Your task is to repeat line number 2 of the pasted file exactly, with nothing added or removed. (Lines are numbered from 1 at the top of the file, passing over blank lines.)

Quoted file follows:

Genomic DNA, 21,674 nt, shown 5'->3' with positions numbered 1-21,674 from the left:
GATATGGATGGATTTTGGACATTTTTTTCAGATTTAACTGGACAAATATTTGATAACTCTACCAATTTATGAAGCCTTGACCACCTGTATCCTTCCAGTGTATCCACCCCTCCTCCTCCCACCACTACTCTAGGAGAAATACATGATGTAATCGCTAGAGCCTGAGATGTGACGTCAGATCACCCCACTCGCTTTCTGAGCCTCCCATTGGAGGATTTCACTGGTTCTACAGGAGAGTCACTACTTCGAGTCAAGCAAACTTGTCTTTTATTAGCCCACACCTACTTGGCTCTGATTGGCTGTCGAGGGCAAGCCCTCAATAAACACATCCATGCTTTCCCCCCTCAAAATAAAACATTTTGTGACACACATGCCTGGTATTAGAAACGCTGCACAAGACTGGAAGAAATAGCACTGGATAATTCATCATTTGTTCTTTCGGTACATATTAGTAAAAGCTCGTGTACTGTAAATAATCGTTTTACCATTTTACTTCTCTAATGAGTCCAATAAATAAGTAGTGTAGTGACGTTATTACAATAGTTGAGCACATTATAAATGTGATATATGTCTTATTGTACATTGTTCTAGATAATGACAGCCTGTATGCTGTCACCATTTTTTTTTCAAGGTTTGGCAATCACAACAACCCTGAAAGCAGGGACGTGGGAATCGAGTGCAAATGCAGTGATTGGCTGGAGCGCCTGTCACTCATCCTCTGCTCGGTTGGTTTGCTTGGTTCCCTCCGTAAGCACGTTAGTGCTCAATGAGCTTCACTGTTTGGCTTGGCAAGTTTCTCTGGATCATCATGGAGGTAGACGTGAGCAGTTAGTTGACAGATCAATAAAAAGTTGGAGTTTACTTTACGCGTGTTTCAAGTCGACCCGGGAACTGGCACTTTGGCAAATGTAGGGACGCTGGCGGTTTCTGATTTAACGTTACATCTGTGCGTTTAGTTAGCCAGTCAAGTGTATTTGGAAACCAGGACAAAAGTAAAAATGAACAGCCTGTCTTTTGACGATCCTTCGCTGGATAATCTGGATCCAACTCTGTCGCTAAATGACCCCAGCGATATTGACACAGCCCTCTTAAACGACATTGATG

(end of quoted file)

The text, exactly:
GATATGGATGGATTTTGGACATTTTTTTCAGATTTAACTGGACAAATATTTGATAACTCTACCAATTTATGAAGCCTTGACCACCTGTATCCTTCCAGTGTATCCACCCCTCCTCCTCCCACCACTACTCTAGGAGAAATACATGATGTAATCGCTAGAGCCTGAGATGTGACGTCAGATCACCCCACTCGCTTTCTGAGCCTCCCATTGGAGGATTTCACTGGTTCTACAGGAGAGTCACTACTTCGAGTCAAGCAAACTTGTCTTTTATTAGCCCACACCTACTTGGCTCTGATTGGCTGTCGAGGGCAAGCCCTCAATAAACACATCCATGCTTTCCCCCCTCAAAATAAAACATTTTGTGACACACATGCCTGGTATTAGAAACGCTGCACAAGACTGGAAGAAATAGCACTGGATAATTCATCATTTGTTCTTTCGGTACATATTAGTAAAAGCTCGTGTACTGTAAATAATCGTTTTACCATTTTACTTCTCTAATGAGTCCAATAAATAAGTAGTGTAGTGACGTTATTACAATAGTTGAGCACATTATAAATGTGATATATGTCTTATTGTACATTGTTCTAGATAATGACAGCCTGTATGCTGTCACCATTTTTTTTTCAAGGTTTGGCAATCACAACAACCCTGAAAGCAGGGACGTGGGAATCGAGTGCAAATGCAGTGATTGGCTGGAGCGCCTGTCACTCATCCTCTGCTCGGTTGGTTTGCTTGGTTCCCTCCGTAAGCACGTTAGTGCTCAATGAGCTTCACTGTTTGGCTTGGCAAGTTTCTCTGGATCATCATGGAGGTAGACGTGAGCAGTTAGTTGACAGATCAATAAAAAGTTGGAGTTTACTTTACGCGTGTTTCAAGTCGACCCGGGAACTGGCACTTTGGCAAATGTAGGGACGCTGGCGGTTTCTGATTTAACGTTACATCTGTGCGTTTAGTTAGCCAGTCAAGTGTATTTGGAAACCAGGACAAAAGTAAAAATGAACAGCCTGTCTTTTGACGATCCTTCGCTGGATAATCTGGATCCAACTCTGTCGCTAAATGACCCCAGCGATATTGACACAGCCCTCTTAAACGACATTGATG